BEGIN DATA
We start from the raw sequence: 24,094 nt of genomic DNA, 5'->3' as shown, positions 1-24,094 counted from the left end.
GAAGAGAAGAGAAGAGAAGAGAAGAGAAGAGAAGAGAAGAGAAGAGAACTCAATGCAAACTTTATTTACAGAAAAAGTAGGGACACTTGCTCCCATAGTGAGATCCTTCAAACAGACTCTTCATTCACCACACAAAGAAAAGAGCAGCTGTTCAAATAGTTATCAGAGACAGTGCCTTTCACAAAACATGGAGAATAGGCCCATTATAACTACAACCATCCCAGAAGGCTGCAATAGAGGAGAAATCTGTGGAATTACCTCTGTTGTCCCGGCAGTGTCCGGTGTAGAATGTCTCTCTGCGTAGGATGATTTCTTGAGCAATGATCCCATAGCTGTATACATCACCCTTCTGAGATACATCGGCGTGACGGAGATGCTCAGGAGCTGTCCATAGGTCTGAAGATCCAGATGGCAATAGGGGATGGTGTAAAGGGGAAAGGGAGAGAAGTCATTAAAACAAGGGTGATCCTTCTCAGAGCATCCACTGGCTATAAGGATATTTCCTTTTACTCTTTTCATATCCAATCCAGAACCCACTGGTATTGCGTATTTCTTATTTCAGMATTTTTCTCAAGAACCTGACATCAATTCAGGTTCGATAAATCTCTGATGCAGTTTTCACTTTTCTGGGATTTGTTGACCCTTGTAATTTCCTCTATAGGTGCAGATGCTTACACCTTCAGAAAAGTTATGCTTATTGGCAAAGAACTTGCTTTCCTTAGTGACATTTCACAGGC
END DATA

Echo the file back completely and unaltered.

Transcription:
We start from the raw sequence: 24,094 nt of genomic DNA, 5'->3' as shown, positions 1-24,094 counted from the left end.
GAAGAGAAGAGAAGAGAAGAGAAGAGAAGAGAAGAGAAGAGAAGAGAACTCAATGCAAACTTTATTTACAGAAAAAGTAGGGACACTTGCTCCCATAGTGAGATCCTTCAAACAGACTCTTCATTCACCACACAAAGAAAAGAGCAGCTGTTCAAATAGTTATCAGAGACAGTGCCTTTCACAAAACATGGAGAATAGGCCCATTATAACTACAACCATCCCAGAAGGCTGCAATAGAGGAGAAATCTGTGGAATTACCTCTGTTGTCCCGGCAGTGTCCGGTGTAGAATGTCTCTCTGCGTAGGATGATTTCTTGAGCAATGATCCCATAGCTGTATACATCACCCTTCTGAGATACATCGGCGTGACGGAGATGCTCAGGAGCTGTCCATAGGTCTGAAGATCCAGATGGCAATAGGGGATGGTGTAAAGGGGAAAGGGAGAGAAGTCATTAAAACAAGGGTGATCCTTCTCAGAGCATCCACTGGCTATAAGGATATTTCCTTTTACTCTTTTCATATCCAATCCAGAACCCACTGGTATTGCGTATTTCTTATTTCAGMATTTTTCTCAAGAACCTGACATCAATTCAGGTTCGATAAATCTCTGATGCAGTTTTCACTTTTCTGGGATTTGTTGACCCTTGTAATTTCCTCTATAGGTGCAGATGCTTACACCTTCAGAAAAGTTATGCTTATTGGCAAAGAACTTGCTTTCCTTAGTGACATTTCACAGGC